President Joe Biden intends to sign a new executive order on Friday to "strengthen" sanctions against Russia, according to senior administration officials.
The executive order, they said, will focus on "secondary sanctions to go after financial institutions" that support Russia's military in its war in Ukraine.
"This tool will be the first time that we're introducing a tool that allows us to use secondary sanctions to go after financial institutions during this conflict in order to provide us with a strong tool to disincentivize the type of behavior that is furthering Russia's ability to build weapons of choice that they are using in Ukraine," one senior administration official said.
Another senior administration official said that the upcoming executive order will provide the US a way to target institutions that are providing goods and financial services to Russia in a more "surgical" way.
"Over the course of the last two years, we have spent time talking to jurisdictions and financial institutions about the importance of making sure that they do not provide material support to the Russia's economy. And what the President signing the executive order, we have a tool that allows us to hold them accountable," a senior administration official told reporters.
The goal of this executive order is to pour "sand into the gears of Russia's military logistics," according to one official.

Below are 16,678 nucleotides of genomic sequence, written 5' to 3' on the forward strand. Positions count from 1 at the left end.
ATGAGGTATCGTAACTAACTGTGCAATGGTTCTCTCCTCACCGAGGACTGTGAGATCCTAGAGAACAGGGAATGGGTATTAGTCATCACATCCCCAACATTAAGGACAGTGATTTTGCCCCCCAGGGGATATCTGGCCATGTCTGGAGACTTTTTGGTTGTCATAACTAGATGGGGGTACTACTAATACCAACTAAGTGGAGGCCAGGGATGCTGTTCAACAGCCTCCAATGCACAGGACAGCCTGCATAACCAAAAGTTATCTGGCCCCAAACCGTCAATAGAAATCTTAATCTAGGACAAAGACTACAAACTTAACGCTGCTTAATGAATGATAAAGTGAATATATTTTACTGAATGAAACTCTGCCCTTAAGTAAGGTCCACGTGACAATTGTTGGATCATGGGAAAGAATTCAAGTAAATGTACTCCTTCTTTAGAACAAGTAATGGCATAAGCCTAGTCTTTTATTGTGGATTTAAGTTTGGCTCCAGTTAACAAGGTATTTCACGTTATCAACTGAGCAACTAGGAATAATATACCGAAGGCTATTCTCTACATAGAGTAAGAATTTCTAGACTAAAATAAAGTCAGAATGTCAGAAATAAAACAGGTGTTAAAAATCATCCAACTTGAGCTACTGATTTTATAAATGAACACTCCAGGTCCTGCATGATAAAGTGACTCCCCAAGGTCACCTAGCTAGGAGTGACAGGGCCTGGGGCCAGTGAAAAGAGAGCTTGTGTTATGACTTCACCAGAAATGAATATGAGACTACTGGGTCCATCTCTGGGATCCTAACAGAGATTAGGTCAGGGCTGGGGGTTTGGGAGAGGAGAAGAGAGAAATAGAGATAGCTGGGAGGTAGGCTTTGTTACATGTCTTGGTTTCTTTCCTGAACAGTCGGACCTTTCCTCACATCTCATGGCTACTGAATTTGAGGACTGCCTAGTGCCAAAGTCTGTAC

Treasury Secretary Janet Yellen touted the new executive order as a step to "level new and powerful tools against Russia's war machine."
"Today we are taking steps to level new and powerful tools against Russia's war machine," Yellen said in a statement released Friday. "We will not hesitate to use the new tools provided by this authority to take decisive, and surgical, action against financial institutions that facilitate the supply of Russia's war machine."
A senior administration official told CNN that "provisions" in the executive order will take effect immediately after the president signs it. US officials say sanctions have significantly hurt Russia's economy, but sanctions have not yet forced Russia to halt its war.
The administration has continued to call on Congress to pass supplemental funding for Ukraine, with one senior administration official calling it "essential."
CNN's Matt Egan contributed to this report.